The diverse functions of a special cell-recognition lipoprotein, LOX-1, weren’t always fully understood. However, Baylor Research Institute investigators gained better insight into LOX-1’s role in immune responses through a study recently published in Immunity. Investigators found that the lipoprotein promotes humoral responses, which could allow researchers to design effective vaccines against microbial infections, including influenza viruses and HIV.
The study, which was featured on the cover of Immunity, was accompanied by a painted representation of the article. Immunity asked the authors of selected manuscripts to create a cover image. Baylor investigator HyeMee Joo, PhD — the first author on the study — illustrated a portrayal of Baylor Institute for Immunology Research’s work, and that depiction was chosen for the cover of the peer-reviewed journal.
Joo’s drawing shows a slot machine hitting the jackpot. The cover image illustrates how a dendritic cell, which is represented by the slot machine, is stimulated by LOX-1, depicted by hitting the jackpot. The result is the production of B cell class-switched antibodies, represented by the multicolored antibodies at the lower section of the slot machine.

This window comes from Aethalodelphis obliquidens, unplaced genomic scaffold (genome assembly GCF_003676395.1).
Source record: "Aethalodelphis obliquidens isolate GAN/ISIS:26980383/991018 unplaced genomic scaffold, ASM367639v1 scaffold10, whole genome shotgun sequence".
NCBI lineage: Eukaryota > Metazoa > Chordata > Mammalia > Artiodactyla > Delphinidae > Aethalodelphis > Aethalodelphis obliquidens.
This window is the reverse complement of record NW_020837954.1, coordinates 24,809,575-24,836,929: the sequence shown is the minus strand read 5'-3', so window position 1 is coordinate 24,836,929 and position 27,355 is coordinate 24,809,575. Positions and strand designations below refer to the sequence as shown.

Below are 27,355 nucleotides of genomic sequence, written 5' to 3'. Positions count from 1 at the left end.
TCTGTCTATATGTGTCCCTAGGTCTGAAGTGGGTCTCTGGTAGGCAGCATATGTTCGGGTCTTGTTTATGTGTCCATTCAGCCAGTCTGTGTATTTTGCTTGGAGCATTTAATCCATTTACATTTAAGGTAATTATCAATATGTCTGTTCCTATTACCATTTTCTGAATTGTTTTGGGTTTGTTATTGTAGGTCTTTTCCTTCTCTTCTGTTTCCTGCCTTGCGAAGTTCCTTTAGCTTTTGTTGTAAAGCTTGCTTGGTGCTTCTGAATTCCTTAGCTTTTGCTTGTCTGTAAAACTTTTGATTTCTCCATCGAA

What makes LOX-1 unique is its ability to license dendritic cells and B cells in order to stimulate humoral responses, according to Baylor’s SangKon Oh, PhD, the lead investigator on the study.
“Discovering these novel functions of an innate immune receptor that is expressed on dendritic cells is fundamental for the rational design of therapeutics and vaccines against infections and cancers,” says Oh, an investigator at BIIR who has studied the topic for nine years.
How LOX-1 expresses itself on dendritic cells and B cells differs. LOX-1 programs B cells to upregulate C-C chemokine receptor type 7, which is commonly known as CCR7. When stimulating dendritic cells, LOX-1 does two things: the lipoprotein programs dendritic cells to promote class-switched antibody responses and to upregulate C-C chemokine receptor type 10 (CCR10) expression on plasmablasts.
The combination of LOX-1’s expression on B cells and dendritic cells, however, is what causes humoral immune responses, which could lead to the development of effective vaccinations.
“Discovering new targets for therapeutics and vaccines is one of the major missions of the Baylor Institute for Immunology Research,” Oh says.
This study was also featured in Immunity (“LOX-1 Unlocks Human Plasma Cell Potential,” written by Dr. Robert Brink) and Nature Review Immunology (“Picking LOX to Find Antibodies,” written by Dr. Yvonne Bordon).
Source: Baylor Scott & White Health